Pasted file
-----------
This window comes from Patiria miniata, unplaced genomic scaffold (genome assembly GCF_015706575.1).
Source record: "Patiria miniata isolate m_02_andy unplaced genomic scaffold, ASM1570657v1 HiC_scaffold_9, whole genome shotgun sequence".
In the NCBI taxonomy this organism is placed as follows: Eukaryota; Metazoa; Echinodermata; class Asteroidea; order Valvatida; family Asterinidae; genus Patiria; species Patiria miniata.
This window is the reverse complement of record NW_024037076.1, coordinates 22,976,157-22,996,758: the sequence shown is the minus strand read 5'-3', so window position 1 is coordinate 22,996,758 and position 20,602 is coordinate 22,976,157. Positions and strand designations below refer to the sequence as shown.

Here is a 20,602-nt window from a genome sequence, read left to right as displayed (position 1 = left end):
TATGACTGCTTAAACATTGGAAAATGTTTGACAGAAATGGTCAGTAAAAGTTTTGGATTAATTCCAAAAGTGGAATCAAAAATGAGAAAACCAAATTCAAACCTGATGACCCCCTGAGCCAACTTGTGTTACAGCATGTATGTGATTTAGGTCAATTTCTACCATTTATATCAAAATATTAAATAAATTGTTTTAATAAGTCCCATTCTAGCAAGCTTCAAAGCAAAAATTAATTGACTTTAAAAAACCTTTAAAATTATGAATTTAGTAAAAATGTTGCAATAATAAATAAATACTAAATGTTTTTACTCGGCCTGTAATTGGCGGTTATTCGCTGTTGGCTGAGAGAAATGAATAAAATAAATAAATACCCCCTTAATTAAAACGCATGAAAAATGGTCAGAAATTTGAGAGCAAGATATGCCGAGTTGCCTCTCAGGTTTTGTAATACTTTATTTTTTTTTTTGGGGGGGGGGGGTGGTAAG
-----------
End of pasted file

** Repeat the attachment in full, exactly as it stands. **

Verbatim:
This window comes from Patiria miniata, unplaced genomic scaffold (genome assembly GCF_015706575.1).
Source record: "Patiria miniata isolate m_02_andy unplaced genomic scaffold, ASM1570657v1 HiC_scaffold_9, whole genome shotgun sequence".
In the NCBI taxonomy this organism is placed as follows: Eukaryota; Metazoa; Echinodermata; class Asteroidea; order Valvatida; family Asterinidae; genus Patiria; species Patiria miniata.
This window is the reverse complement of record NW_024037076.1, coordinates 22,976,157-22,996,758: the sequence shown is the minus strand read 5'-3', so window position 1 is coordinate 22,996,758 and position 20,602 is coordinate 22,976,157. Positions and strand designations below refer to the sequence as shown.

Here is a 20,602-nt window from a genome sequence, read left to right as displayed (position 1 = left end):
TATGACTGCTTAAACATTGGAAAATGTTTGACAGAAATGGTCAGTAAAAGTTTTGGATTAATTCCAAAAGTGGAATCAAAAATGAGAAAACCAAATTCAAACCTGATGACCCCCTGAGCCAACTTGTGTTACAGCATGTATGTGATTTAGGTCAATTTCTACCATTTATATCAAAATATTAAATAAATTGTTTTAATAAGTCCCATTCTAGCAAGCTTCAAAGCAAAAATTAATTGACTTTAAAAAACCTTTAAAATTATGAATTTAGTAAAAATGTTGCAATAATAAATAAATACTAAATGTTTTTACTCGGCCTGTAATTGGCGGTTATTCGCTGTTGGCTGAGAGAAATGAATAAAATAAATAAATACCCCCTTAATTAAAACGCATGAAAAATGGTCAGAAATTTGAGAGCAAGATATGCCGAGTTGCCTCTCAGGTTTTGTAATACTTTATTTTTTTTTTTGGGGGGGGGGGGTGGTAAG